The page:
Wednesday, June 23, 2010

The Stoning of Soraya M. - Simply Stunning

The Stoning of Soraya M.
Director: Cyrus Nowrasteh

Staring: Shohreh Aghdashloo, James Caviezel

My first thoughts after seeing this movie. Amazing, moving and utterly horrible. From the producer of the Passion of the Christ - this movie transports you to this tragic moment.

In Southwestern Iran, roughly thirty-five miles outside of the city of Kerman, lies the small village of Kupayeh. In 1986, French-Iranian journalist Freidoune Sahebjam (played by James Caviezel) found himself stranded in this small mountain town. After walking a ways he finds an old man and basically forces him to fix his car. Everyone seems to be doing everything they can do get him, this foreigner that looks unlike them, to leave as quickly as he came.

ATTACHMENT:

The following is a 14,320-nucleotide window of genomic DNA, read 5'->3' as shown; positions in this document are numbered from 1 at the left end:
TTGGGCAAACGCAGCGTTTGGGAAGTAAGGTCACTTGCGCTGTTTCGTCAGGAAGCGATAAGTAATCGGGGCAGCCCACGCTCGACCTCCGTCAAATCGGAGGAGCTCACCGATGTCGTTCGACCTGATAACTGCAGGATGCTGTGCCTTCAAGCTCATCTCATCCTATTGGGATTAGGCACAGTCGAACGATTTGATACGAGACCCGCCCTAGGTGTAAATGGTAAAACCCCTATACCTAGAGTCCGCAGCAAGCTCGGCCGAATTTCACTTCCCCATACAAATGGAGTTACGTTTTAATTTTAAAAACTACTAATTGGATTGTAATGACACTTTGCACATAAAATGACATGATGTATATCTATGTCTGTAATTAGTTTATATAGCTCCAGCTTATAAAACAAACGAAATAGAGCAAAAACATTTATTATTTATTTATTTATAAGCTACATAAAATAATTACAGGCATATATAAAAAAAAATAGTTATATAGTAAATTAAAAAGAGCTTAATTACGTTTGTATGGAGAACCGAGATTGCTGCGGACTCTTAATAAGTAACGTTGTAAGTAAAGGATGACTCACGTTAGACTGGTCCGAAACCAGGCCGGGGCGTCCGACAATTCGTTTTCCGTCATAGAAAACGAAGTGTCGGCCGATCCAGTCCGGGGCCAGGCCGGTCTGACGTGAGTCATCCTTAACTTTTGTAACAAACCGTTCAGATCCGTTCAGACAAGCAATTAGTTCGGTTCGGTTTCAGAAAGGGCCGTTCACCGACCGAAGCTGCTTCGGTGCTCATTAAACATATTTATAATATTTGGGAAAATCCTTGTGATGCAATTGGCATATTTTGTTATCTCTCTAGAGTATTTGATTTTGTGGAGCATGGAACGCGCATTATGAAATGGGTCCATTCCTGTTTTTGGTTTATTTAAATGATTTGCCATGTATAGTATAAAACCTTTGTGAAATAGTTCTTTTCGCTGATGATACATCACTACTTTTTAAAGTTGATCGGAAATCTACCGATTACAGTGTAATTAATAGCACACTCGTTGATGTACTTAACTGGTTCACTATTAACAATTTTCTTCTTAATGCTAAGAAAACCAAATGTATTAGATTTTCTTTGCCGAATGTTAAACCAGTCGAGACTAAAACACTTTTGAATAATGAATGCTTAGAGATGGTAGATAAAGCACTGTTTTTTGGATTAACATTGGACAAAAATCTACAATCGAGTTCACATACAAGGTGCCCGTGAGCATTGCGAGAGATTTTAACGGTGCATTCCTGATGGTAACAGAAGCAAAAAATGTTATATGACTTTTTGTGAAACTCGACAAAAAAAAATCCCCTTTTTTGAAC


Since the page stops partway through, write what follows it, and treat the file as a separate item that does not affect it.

Zahra, (Played flawlessly by Shohreh Aghdashloo) who feverishly relates a terrifying village conspiracy involving blackmail, misogyny, and murder. Zahra tells the journalist that she, as a woman in Iran, no longer has a voice and she pleads with him to "take her voice" and tell the world her story.

Zahra is the aunt of Soraya - a young beautiful iranian wife and mother of 4. We find Soraya struggling with a cheating and abusive husband - however because of the religious laws and culture, she was in trouble with the local mullas for not 'LAYING" with her husband.